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Eckerd College political science professor finds the Israel-Hamas war horrific, unpredictable—and very closely watched

By Tom Zucco
Published November 1, 2023
Categories: Political Science, Research

Associate Professor of Political Science Michael Burch has been called upon frequently by local media outlets to comment on events unfolding in the region.

Michael Burch, Ph.D., associate professor of political science at Eckerd College, has lived and done research in the Middle East, Turkey, Ghana and East Africa. During the Fall 2023 semester, he is teaching International Relations, Middle East Politics, and The Globalization of Crime. Much of his research focuses on understanding why people use violence to achieve their political goals.

On October 7, 2023, Hamas, the militant Islamist group that controls the Gaza Strip, shocked the world by launching an invasion of neighboring Israel. Hamas fighters massacred hundreds of civilians at a music festival and in a kibbutz. They also took more than 200 hostages, including some Americans, back to the Gaza Strip. So far, more than 1,400 people have been killed in Israel, making this the deadliest attack by militants since the foundation of Israel in 1948.

The attack also created a humanitarian crisis. As Israel mounts a counteroffensive against Hamas, more than 8,000 Palestinian civilians have been killed; hundreds of thousands have had to flee their homes; and food, water, fuel and medical supplies are running out. There are also growing fears the Israel-Hamas war could spill over into a regional conflict. According to recent news reports, shelling has intensified in recent days between northern Israel and southern Lebanon, a stronghold of the Iran-backed militant group Hezbollah.

Burch has been following the events in Israel and the Gaza Strip closely. “It’s the first thing I check when I wake up in the morning,” he says. “I want to see what developments I might have missed overnight.”

Burch often is asked how he sees the conflict playing out, a question, he says, that’s not easy to answer. “It seems like no one has much of a concrete plan as to what happens next,” he explains.

“The shock of everything that has happened caught us and the world off guard. Hamas has a political wing and military wing. There are reports that the military wing didn’t inform the political wing they were going to do this. And we see this with the hesitation of the ground invasion that Israel had been threatening.”

Israel’s response, Burch says, will play a major role in coming events. “If Israel launches a full-scale ground invasion, it could be hard for Hezbollah to remain on the sidelines. If there’s going to be daily news footage from a ground war in Gaza, that could increase the pressure on Hezbollah to open another front and engage Israel more directly. There’s always a possibility of scaling into a regional conflict. It’s like a series of dominoes.

“There is still so much we’re learning,” he adds. “Some people claim Iran knew about the attack on Israel; some say Iran knew nothing. Some people will point to negotiations between Israel and Saudi Arabia as being a motivating force, or to the fact Israel has been incredibly divided this past year. We’ve seen mass street protests in Israel over the [prime minister Benjamin] Netanyahu government’s judicial overhaul. Hamas could have thought this was a time when Israel was weakened and divided.”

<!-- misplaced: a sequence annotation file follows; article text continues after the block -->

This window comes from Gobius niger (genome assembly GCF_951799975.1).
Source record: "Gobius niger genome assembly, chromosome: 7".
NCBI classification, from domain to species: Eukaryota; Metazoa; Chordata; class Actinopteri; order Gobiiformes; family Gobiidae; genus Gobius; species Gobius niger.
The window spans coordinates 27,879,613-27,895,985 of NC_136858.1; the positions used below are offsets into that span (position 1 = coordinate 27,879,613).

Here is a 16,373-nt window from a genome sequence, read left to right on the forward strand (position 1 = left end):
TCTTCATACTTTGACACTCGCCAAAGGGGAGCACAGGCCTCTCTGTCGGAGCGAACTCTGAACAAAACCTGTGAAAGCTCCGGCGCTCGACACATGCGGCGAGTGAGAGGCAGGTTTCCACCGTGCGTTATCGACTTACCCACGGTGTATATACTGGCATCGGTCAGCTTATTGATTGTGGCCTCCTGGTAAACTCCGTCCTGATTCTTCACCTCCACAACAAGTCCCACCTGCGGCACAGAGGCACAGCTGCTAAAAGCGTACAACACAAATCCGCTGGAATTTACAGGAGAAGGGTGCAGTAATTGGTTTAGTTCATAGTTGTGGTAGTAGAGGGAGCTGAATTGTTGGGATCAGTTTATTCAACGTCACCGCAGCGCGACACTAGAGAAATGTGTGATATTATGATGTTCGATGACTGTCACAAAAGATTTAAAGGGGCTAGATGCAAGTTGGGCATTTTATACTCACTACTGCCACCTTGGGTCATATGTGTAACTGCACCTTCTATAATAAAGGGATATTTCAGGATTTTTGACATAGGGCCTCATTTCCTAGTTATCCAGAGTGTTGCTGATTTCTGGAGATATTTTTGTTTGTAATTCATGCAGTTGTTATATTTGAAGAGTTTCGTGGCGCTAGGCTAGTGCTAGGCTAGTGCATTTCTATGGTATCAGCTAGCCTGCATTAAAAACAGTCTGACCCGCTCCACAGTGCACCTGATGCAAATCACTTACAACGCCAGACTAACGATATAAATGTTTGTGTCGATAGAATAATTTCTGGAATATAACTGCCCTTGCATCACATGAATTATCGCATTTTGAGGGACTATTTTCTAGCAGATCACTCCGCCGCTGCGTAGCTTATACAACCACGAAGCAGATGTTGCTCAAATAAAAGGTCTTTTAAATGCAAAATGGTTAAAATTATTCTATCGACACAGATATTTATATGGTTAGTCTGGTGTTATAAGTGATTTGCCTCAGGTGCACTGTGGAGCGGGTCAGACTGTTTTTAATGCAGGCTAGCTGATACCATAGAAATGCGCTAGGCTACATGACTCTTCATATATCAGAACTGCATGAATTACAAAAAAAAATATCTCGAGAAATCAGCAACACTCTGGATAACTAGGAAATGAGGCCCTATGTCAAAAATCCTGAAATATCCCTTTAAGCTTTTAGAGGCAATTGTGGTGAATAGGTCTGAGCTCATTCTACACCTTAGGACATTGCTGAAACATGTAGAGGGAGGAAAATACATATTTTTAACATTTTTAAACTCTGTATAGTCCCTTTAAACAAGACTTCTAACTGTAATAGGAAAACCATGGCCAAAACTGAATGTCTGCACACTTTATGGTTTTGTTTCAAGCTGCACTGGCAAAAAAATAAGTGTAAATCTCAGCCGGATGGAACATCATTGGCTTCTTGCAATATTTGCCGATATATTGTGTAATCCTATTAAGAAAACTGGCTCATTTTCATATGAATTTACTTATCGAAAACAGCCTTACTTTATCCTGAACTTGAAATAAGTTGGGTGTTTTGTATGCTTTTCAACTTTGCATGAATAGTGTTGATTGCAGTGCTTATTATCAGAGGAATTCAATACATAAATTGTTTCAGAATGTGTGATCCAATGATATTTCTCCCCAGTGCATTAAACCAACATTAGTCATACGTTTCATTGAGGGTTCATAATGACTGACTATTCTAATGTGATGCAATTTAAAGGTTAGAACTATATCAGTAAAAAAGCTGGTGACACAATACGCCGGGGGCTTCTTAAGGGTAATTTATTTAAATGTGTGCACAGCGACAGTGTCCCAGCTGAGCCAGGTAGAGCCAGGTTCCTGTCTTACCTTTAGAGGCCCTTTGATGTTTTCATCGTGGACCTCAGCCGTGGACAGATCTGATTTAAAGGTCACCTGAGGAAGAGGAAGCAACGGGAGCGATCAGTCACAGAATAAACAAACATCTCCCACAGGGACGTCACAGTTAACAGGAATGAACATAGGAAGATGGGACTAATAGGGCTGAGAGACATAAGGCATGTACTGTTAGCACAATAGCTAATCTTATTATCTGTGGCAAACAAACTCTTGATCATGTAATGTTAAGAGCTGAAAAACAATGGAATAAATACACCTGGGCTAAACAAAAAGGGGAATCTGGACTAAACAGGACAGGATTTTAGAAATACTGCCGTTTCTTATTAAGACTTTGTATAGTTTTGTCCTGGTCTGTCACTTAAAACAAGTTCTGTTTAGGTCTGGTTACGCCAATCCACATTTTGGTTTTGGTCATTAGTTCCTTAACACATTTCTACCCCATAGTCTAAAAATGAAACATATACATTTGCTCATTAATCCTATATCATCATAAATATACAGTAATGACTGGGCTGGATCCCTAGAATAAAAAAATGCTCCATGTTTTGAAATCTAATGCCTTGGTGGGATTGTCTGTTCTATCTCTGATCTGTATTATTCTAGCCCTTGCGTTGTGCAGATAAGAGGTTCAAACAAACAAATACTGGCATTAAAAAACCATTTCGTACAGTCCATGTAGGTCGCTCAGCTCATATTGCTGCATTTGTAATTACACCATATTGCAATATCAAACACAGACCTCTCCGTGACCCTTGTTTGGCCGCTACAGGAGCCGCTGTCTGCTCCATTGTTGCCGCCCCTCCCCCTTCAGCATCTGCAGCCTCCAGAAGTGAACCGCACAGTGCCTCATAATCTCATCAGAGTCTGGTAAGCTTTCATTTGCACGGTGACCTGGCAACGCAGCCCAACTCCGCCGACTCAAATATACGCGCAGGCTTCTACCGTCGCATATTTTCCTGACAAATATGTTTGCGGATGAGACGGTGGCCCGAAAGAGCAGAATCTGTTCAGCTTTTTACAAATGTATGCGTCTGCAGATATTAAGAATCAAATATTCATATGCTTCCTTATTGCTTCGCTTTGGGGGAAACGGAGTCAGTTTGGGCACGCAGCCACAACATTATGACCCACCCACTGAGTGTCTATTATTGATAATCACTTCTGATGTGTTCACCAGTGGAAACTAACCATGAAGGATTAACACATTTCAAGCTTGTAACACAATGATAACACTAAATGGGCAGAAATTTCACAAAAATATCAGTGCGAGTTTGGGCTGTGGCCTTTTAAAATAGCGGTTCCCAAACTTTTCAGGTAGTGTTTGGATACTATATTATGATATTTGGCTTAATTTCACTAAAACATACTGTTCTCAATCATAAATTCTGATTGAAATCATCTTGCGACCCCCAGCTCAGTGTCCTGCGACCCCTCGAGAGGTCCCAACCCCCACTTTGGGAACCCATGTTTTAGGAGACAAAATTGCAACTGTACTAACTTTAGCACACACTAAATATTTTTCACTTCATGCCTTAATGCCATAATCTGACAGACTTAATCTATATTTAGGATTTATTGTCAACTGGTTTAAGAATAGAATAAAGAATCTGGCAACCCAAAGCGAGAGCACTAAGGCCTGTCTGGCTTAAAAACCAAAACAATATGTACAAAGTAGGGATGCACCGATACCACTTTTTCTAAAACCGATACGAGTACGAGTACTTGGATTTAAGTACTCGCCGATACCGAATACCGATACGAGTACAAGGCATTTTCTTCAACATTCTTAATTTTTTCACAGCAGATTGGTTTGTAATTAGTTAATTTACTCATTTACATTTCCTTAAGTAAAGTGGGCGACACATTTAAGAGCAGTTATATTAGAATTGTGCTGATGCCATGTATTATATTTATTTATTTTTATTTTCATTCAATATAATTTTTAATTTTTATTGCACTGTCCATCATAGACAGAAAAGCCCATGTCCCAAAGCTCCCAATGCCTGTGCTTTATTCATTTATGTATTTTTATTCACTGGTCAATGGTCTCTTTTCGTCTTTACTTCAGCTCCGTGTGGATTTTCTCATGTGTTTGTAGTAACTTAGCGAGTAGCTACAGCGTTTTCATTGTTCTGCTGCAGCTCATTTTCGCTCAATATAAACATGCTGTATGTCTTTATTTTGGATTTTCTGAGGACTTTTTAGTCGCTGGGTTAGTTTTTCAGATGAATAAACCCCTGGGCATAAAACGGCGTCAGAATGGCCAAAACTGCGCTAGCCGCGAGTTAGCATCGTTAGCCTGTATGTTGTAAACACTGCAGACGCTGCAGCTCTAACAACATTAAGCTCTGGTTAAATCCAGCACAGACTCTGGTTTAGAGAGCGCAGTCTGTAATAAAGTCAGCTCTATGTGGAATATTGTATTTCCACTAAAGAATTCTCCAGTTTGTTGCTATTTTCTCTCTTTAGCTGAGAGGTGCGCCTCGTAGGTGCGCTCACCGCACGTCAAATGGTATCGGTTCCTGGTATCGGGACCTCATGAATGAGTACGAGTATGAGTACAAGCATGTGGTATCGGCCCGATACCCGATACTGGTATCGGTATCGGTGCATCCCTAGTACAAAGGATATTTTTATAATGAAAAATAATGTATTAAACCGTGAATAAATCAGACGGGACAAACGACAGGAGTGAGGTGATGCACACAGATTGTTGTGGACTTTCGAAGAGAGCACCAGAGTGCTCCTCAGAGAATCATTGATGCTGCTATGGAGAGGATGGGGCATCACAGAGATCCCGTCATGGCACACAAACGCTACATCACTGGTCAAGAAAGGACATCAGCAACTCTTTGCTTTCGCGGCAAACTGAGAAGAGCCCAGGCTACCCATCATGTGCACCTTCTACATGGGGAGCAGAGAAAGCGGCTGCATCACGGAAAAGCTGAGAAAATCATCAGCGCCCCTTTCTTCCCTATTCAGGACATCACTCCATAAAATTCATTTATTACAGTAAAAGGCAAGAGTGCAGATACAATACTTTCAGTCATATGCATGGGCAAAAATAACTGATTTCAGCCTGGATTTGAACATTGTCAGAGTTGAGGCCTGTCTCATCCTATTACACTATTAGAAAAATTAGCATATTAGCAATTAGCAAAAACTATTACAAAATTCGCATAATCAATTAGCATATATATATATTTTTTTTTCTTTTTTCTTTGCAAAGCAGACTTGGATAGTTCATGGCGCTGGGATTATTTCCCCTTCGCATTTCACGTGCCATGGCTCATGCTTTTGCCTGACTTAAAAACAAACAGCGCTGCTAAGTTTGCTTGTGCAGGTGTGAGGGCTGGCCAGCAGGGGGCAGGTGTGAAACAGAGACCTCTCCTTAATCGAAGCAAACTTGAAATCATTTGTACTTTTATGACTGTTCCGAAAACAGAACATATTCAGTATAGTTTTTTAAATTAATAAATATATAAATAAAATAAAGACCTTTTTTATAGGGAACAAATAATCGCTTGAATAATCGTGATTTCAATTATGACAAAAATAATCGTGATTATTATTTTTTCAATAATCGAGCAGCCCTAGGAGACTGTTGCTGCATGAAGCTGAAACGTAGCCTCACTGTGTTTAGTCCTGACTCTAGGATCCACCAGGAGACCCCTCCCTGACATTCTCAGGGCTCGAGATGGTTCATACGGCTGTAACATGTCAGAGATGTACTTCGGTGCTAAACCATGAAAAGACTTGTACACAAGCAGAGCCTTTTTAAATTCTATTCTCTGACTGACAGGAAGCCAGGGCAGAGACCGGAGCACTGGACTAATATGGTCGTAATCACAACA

When U.S. President Joe Biden spoke to the nation recently, he said he would ask Congress for $60 billion in aid to Ukraine, and $14 billion in aid to Israel, to help those fellow democracies fight two vastly different and unpredictable wars. How Congress acts, given its own division, is just as unpredictable, Burch says.

“The president is definitely trying to thread the needle within Congress. There has been increasing resistance among Republicans to provide funding for Ukraine but a lot of support to provide funds for Israel. He was trying to link them together to try to secure more funding for Ukraine.”

What Congress does is also being closely watched, Burch says. “Whenever a major event like this occurs, we see a lot of concern that China, for instance, is looking at the U.S. response to Ukraine as a way to gauge a response to [a possible Chinese invasion of] Taiwan. There is always a downstream effect.”

As for how the United Nations can intervene, Burch says that, too, is uncertain. “The United Nations’ role can only be what the member states want it to be. The U.N. doesn’t have its own force. Everything has to come from member states. There’s not much they can do unless the five permanent members of the Security Council agree.”

Those five members are China, the United States, France, the United Kingdom and Russia.

Ironically, it was a sense of stability that may have contributed to the instability that now exists. Israel’s relationship with the Palestinians, Burch argues, had become very manageable for the Israelis. “The conflicts and violence had gotten to a level where Israel didn’t feel much impetus to negotiate. They could live with the status quo. It’s hard to imagine the status quo can be seen as accepted by any side going forward.

“Unfortunately for those of us who value peace and care about human rights, it is hard to imagine a peaceful resolution to the conflict in the near future.”

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